- Facebook/Maria Butina
- Maria Butina, who is accused of being a Russian agent, pleaded guilty on Thursday to engaging in a conspiracy against the US.
- Butina has long been suspected of working with a high-ranking Russian government official to infiltrate the National Rifle Association and influence US policy in favor of Russia.
- Prosecutors said that Butina, who was indicted earlier this year, and the Russian official worked to create a “back channel” between Russia and the US, using the NRA as a conduit.
- The NRA has been the subject of heightened scrutiny from congressional investigators since last year.
Maria Butina, who is accused of being a Russian agent, pleaded guilty on Thursday to engaging in a conspiracy against the United States.
Butina is accused of infiltrating the National Rifle Association and trying to sway US policy in favor of Russia.
A plea agreement submitted to the court Thursday said Butina would “cooperate fully, truthfully, completely and forthrightly with … any and all matters as to which the Government deems the cooperation relevant.”
It added that Butina’s cooperation could include answering questions, providing sworn written statements, taking government-administered polygraph tests, and participating in covert law-enforcement activities.
Butina was indicted in July on two counts related to conspiracy and acting as an agent of the Russian government. The indictment said Butina and a high-ranking Russian official, believed to be the Russian politician Alexander Torshin, worked to create a “back channel” between Russia and the US, using the NRA as a conduit.
“Butina sought to establish unofficial lines of communication with Americans having power and influence over US politics,” the plea agreement said.
Butina admitted to drafting a proposal in Russian in March 2015 called the “Description of the Diplomacy Project,” which implied that “Russia could use unofficial channels of communication” to build relationships with the Republican Party, denoted as “Political Party #1” in the document.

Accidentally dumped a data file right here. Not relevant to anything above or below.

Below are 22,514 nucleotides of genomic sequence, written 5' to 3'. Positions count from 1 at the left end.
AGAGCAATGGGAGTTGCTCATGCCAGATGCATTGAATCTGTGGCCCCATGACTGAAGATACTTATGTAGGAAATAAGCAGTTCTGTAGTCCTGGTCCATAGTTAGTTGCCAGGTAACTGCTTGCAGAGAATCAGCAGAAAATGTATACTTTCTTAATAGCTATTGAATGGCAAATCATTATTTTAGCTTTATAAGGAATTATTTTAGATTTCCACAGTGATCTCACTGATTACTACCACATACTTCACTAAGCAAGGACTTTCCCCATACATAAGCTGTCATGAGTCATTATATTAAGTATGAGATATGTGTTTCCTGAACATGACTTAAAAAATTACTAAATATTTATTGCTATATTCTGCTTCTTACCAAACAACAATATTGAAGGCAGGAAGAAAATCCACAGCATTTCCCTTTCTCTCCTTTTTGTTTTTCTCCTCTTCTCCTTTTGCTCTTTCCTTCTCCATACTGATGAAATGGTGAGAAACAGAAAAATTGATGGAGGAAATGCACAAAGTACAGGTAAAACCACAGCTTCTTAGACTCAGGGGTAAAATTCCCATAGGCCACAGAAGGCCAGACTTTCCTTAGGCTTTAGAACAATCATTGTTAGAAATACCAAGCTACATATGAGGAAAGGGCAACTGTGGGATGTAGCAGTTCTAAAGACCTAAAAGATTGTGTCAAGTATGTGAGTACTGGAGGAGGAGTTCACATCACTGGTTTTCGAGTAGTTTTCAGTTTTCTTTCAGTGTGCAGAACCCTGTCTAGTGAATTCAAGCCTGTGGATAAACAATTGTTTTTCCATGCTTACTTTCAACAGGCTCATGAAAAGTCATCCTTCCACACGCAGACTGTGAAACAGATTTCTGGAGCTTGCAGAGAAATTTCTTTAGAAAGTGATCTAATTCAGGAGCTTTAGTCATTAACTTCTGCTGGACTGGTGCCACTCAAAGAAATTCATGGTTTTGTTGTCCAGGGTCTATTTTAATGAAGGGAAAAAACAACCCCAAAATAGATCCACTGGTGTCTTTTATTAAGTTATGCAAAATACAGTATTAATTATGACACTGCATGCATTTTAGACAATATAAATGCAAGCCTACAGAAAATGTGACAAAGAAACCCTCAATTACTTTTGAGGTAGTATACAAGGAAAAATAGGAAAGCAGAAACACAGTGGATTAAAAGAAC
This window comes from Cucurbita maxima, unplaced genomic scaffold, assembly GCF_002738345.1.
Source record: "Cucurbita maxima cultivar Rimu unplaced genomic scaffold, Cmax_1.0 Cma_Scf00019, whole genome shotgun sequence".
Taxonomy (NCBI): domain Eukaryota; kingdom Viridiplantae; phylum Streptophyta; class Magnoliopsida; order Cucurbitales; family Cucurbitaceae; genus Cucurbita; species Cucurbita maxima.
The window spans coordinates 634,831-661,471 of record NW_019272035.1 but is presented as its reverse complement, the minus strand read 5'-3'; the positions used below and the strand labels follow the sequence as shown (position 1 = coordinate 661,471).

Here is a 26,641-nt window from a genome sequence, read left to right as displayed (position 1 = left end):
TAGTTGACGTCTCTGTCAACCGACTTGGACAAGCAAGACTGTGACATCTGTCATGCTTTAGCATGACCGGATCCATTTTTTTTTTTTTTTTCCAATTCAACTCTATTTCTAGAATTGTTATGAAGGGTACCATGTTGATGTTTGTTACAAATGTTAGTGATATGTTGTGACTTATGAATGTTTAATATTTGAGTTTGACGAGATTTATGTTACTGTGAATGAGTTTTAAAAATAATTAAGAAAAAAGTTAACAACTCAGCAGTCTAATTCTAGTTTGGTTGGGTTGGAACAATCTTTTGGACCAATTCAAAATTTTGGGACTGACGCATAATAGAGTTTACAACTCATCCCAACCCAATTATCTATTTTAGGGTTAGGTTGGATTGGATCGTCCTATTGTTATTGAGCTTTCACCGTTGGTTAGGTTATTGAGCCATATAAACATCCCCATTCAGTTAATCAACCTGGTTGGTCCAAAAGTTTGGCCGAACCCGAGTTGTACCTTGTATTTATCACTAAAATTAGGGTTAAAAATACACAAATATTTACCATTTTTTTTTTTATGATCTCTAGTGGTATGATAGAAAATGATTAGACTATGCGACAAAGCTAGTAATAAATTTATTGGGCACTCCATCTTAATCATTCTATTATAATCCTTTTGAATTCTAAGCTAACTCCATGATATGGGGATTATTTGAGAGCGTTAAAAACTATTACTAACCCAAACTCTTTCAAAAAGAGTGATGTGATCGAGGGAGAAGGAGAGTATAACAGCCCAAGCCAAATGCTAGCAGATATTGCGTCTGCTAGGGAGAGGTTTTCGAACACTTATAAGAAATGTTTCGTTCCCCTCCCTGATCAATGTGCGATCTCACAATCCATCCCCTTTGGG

Indeed, Butina has long been cultivating ties with American gun-rights activists, like the Republican strategist Paul Erickson, with whom she has been acquainted since at least 2013. Prosecutors have accused Butina of pursuing a sexual relationship with Erickson to make inroads with the NRA.
Erickson appears to fit the description of an individual denoted as “US Person 1” in an affidavit submitted along with the criminal complaint against Butina in July. The plea agreement said this person helped Butina write her proposal.
The affidavit said Butina and US Person 1 worked together to arrange introductions to other Americans influential in US politics, “including an organization promoting gun rights … for the purpose of advancing the agenda of the Russian Federation.”
Prosecutors said Butina told another person, listed in the affidavit as “US Person 2” and described as a US citizen who was included in a series of emails in 2016 and 2017, that the Russian official was “very much impressed by you” and that the “Russians will support the efforts from our side.”
The affidavit said that in another email, sent on October 4, 2016, US Person 1 told an acquaintance, “Unrelated to specific presidential campaigns, I’ve been involved in securing a VERY private line of communication between the Kremlin and key [GOP] leaders through, of all conduits, the [NRA].”
Butina’s plea agreement said that she told the Russian government she believed the Republican Party would win the 2016 election and that she had “laid the groundwork for an unofficial channel of communication with the next US administration.”
The NRA has been the subject of heightened scrutiny from congressional investigators since last year. McClatchy also reported in January that the FBI was investigating whether Russia attempted to use the NRA as a vessel to funnel Russian money into the 2016 campaign.
- Jonathan Ernst/Reuters
The NRA was a central topic of interest when Glenn Simpson, the cofounder of the opposition-research firm Fusion GPS, testified last year before the House Intelligence Committee.
At one point, Rep. Jackie Speier of California asked Simpson why Russia appeared so interested in the NRA.
“It appears the Russians, you know, infiltrated the NRA,” Simpson said. “And there is more than one explanation for why. But I would say, broadly speaking, it appears that the Russian operation was designed to infiltrate conservative organizations.”
Simpson added that Fusion had spent “a lot of time” investigating Torshin, who has been accused of money laundering, among other things.
“He is one of the more important figures, but, you know, another woman with whom he was working, Maria Butina, also was a big Trump fan in Russia, and then suddenly showed up here and started hanging around the Trump transition after the election,” Simpson said.